So that is what I want to stop doing. Stop spending so much time in the online world and more time in the offline one. I am implementing “switch-off sundays” again and I have installed Leech Block as a step toward spending less time on the computer. Eventually, I want to be off the computer every weekend but we’re taking baby steps over here.

What is your relationship to the online world? And what would you like to get rid of?

 

The Burning Question: What Boat Do You Need to Burn?

Hi readers, I thought I would branch out a little bit and share in Danielle LaPorte’s “the burning question” series. Every once in a while, she sends out a question for us all to reflect on and share.

This week’s question: WHAT BOAT DO YOU NEED TO BURN?

A ton of stuff came up while reading this post. All were things that have served me in the past, but no longer do. And while I could write about a bunch of them, I know we don’t have that much time so here is one that has been feeling really icky for quite some time:

BEING NICE TO EVERYONE, ALL THE TIME.

I was raised to be a “nice” girl, to always be polite and smile often. To never show my feelings of disagreement or (especially) of anger. My insecurities through adolescence made me believe that if I wasn’t nice to everyone all of the time, no one would like me. I wouldn’t have lots of friends and I wouldn’t be validated. Many of those limiting beliefs have been carried with me, across the country and across a decade. I now find myself smiling when I don’t feel like it, laughing at jokes that I don’t think are funny and not speaking up for myself as often as I would like. I keep a lot of my feelings to myself (or to my husband and kitty, who get an earful), even when I know I need to let them out. Being a kapha to the core, most people can pick up on my loving nature. And don’t get me wrong, 95% of the time I am that super compassionate, motherly, caring and gentle woman. It’s just the 5% leftover that gets left behind, hidden away for a more “appropriate” time that kills me.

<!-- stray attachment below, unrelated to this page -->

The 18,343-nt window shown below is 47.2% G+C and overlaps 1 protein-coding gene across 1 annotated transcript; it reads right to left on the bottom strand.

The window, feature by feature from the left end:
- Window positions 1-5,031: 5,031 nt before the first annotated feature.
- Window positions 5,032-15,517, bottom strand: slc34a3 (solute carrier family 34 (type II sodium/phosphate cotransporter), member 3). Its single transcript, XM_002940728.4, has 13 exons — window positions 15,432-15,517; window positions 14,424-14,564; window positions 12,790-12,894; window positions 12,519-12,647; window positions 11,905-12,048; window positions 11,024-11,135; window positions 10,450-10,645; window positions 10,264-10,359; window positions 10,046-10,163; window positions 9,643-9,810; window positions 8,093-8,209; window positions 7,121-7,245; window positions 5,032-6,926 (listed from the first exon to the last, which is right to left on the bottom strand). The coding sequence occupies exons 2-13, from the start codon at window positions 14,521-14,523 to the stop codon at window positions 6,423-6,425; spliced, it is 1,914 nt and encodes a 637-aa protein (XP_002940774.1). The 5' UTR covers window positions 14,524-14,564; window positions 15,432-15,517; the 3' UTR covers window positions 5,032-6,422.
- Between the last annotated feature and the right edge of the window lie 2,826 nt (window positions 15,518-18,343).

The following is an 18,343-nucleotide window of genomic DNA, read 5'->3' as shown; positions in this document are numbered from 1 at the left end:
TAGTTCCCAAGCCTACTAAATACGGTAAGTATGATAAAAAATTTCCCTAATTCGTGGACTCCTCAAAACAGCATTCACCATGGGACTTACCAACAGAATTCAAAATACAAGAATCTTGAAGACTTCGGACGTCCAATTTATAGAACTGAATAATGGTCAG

Of course, there is no right or wrong time/place for your emotions. And although being sweet, passive and accommodating has made socializing and creating relationships easy, I know it hasn’t attracted the right kinds of folks into my life. I can easily think of half a dozen toxic relationships I have had in the past (uh, hello “best friend” who bailed on my bridal shower and couldn’t even call?) and even further issues of all-around yuckiness that have consistently resurfaced from me not always speaking my truth.

The thing is, I DO like being a nice person. I get along with folks really well and I am one of the most laid back people I know. But when something is bothering me, someone is getting on my nerves, or I just know that something isn’t resonating right, I need to burn that “nice or bust” boat and just speak from the heart.

It won’t always be easy. But I will be sharing my authentic self, for better or worse. I need to let go of that boat which no longer serves me and make space for 100 percent of who I truly am.

So, it’s your turn: what boat do you need to burn?